I don't have a good example of using a Common Table Expression, CTE, in this blog so I decided to write this one as an example of how I can determine the maximum length of 80% of the rows in a SQL Table.

It does sound a bizarre thing to calculate, but it was used in the post from last week where I discussed the fastest way to copy data from one file or table to another. IBM's recommendation was if you use a `VARCHAR` to define a column in a table using the `ALLOCATE` it could reduce the number of I/O operations that would be performed. The suggested allocation for any column is that the number of bytes allocated will include 80% of the rows in the table.

I decided to write the SQL statement I will show, below, to perform that calculation. I broke up what I wanted to do into "parts", this would allow me to test my results before going to the next "part".

The table I tested with was one of the ones I used in last week's post, `TCHAR`. All of its columns are defined as `CHAR`. I want to know how many rows that table contains, which I can simply so with the following statement:

SELECT TO_CHAR(COUNT(*),'999G999G999') FROM U4142TLS.TCHAR ; |

The result is:

00001 --------- 1,008,026 |

Why did I use the `TO_CHAR` function in my SQL statement?

`TO_CHAR` acts like the Edit Word keyword, `EDTWRD`, I can use when defining a field in a DDS file or the `%EDTW` built in function in RPG. I am using it to insert thousand separators into the returned number. I think that `1,008,026` are a lot easier to understand than just `1008026`.

CTE is used to define multiple SQL statements that create tables in memory, that are combined into one set of results at the end of the statement.

This CTE statement will return the length of 80% of the rows from the column `MSG_TEXT` from the table `TCHAR`. I am going to show the entire statement below, and then I will "break it up" into its parts to show you what it is doing.

-- Calculate the length of each row's column 01 WITH T1(T1_LENGTH) 02 AS (SELECT LENGTH(RTRIM(MSG_TEXT)) FROM U4142TLS.TCHAR), -- Summarize to give me the number or rows with each record length 03 T2 (T2_LENGTH,T2_COUNT) 04 AS (SELECT T1_LENGTH,COUNT(T1_LENGTH) 05 FROM T1 06 GROUP BY T1_LENGTH 07 ORDER BY T1_LENGTH), -- Total the number of rows have this record length or a smaller record length 08 T3 (T3_LENGTH,T3_COUNT) 09 AS (SELECT A.T2_LENGTH, 10 (SELECT SUM(B.T2_COUNT) 11 FROM T2 B 12 WHERE B.T2_LENGTH <= A.T2_LENGTH) 13 FROM T2 A), -- Calculate what is 80% of all the records 14 T4 (TOT_COUNT,P80_COUNT) 15 AS (SELECT COUNT(*),INT((COUNT(*) * 0.8)) FROM T1) -- Final statement is what is displayed 16 SELECT T3_LENGTH,T3_COUNT 17 FROM T3 18 WHERE T3_COUNT <= (SELECT T4.P80_COUNT FROM T4) 19 ORDER BY T3_LENGTH DESC 20 LIMIT 1 ; |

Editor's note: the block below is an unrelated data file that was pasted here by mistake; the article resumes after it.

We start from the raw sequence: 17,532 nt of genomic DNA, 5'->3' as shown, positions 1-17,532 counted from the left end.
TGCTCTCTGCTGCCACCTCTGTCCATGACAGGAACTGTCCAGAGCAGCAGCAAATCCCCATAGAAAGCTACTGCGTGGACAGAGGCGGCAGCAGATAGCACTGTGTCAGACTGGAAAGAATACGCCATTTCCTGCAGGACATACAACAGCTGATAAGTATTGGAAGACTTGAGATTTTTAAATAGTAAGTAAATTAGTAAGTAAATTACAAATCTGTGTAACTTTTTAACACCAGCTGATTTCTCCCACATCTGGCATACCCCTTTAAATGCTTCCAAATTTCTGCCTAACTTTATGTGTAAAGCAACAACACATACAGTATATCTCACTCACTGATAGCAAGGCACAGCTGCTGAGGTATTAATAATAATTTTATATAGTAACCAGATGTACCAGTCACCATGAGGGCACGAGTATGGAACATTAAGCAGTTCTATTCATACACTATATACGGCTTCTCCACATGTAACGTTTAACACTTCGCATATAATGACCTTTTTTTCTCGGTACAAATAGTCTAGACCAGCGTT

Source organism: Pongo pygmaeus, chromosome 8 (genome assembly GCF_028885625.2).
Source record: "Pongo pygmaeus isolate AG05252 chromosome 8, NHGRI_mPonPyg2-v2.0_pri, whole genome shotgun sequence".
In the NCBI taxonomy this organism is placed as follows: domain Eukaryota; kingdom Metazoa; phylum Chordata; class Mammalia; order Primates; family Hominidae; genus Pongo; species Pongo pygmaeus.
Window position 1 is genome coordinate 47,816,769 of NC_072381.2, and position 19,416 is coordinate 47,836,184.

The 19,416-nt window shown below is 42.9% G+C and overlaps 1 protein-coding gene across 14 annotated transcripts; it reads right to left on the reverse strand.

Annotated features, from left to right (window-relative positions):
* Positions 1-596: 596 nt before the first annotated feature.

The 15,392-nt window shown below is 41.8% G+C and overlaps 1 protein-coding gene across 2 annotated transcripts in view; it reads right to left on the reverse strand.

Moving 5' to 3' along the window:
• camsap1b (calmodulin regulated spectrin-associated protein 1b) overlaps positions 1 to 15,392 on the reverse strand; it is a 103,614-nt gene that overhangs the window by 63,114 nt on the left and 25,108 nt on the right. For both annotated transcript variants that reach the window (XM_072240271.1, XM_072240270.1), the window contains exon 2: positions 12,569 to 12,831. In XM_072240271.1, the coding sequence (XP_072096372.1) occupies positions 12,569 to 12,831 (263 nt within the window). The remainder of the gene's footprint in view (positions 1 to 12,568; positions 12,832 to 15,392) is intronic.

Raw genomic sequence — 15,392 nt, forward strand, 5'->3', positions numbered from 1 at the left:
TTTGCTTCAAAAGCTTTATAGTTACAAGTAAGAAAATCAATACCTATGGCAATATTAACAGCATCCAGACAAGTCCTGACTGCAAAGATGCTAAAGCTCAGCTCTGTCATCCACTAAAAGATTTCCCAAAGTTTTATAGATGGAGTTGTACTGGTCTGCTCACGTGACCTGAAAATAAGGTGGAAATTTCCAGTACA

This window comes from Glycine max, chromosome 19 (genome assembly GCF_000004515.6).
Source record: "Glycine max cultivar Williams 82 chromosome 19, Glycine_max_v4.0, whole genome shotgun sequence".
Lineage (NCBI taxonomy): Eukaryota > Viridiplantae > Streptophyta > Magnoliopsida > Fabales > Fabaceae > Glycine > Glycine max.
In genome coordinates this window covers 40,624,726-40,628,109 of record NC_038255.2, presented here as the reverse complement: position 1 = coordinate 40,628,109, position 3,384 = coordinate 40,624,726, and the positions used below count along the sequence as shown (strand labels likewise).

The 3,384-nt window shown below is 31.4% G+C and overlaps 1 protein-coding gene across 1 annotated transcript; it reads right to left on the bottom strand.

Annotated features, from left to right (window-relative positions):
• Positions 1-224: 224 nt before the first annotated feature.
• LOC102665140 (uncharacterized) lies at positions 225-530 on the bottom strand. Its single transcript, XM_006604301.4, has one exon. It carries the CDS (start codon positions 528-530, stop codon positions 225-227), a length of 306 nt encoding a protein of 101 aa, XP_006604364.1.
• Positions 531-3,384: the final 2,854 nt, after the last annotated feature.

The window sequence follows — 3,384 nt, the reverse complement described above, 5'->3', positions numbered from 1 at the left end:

When I create a CTE I always add a comment before each part to explain what it is doing.

The final result from this statement is:

T_LENGTH T5_COUNT -------- -------- 130 787868 |

The results tell me that the length to accommodate 80% of the data in the column `MSG_TEXT` is 130 characters.

What I like about CTE is that I can change the last statement to return results from any of the temporary tables, not just the last one. This is a wonderful feature that allows me to debug the CTE by checking the results from each part.

Let me start with the first part, the part that creates the temporary file `T1`:

-- Calculate the length of each row's column 01 WITH T1(T1_LENGTH) 02 AS (SELECT LENGTH(RTRIM(MSG_TEXT)) FROM U4142TLS.TCHAR), |

Line 1: All CTE start with the word `WITH`. My first temporary table is `T1` and contains just one column, `T1_LENGTH`. I could have called the temporary table and the column name anything I liked, I just like to K.I.S.S.

Line 2: This is the SQL statement that builds that data that will be in `T1`. Here I want to determine the length of the string in `MSG_TEXT`. I am using the `RTRIM` to remove the trailing blanks from the string, before determining its length with the `LENGTH` function.

Notice that line 2 ends with a comma ( `,` ) I need this as there this is not the last part of this CTE statement.

I replace the last statement, on line 16, with:

-- T1 results 16 SELECT * FROM T1 LIMIT 5 ; |

Line 16: I want the first five results from the temporary table `T1`.

T1_LENGTH --------- 90 58 90 58 130 |

The next part creates the temporary table `T2`, which contains a count of each record length.

-- Summarize to give me the number or rows with each record length 03 T2 (T2_LENGTH,T2_COUNT) 04 AS (SELECT T1_LENGTH,COUNT(T1_LENGTH) 05 FROM T1 06 GROUP BY T1_LENGTH 07 ORDER BY T1_LENGTH), |

Line 3: As this is not the first table defined in the CTE I do not need the `WITH`. This temporary table, `T2` contains two columns.

Lines 4 – 7: This is the SQL statement that builds `T2`. It uses the temporary file `T1` that I defined in the previous statement. I use the `GROUP BY` and `ORDER BY` to produce a count for each length.

Notice that line 7 ends with a comma.

To see the results from this I need to replace the final statement, line 16, with:

-- T2 results 16 SELECT * FROM T2 17 ORDER BY 1 18 LIMIT 5 ; |

Lines 16 – 18: I want to return both the columns from `T2`. Sort the results by the first column, `T2_LENGTH`, and only return the first five results.

The results are:

T2_LENGTH T2_COUNT --------- -------- 1 558 4 360 6 54 16 72 20 36 |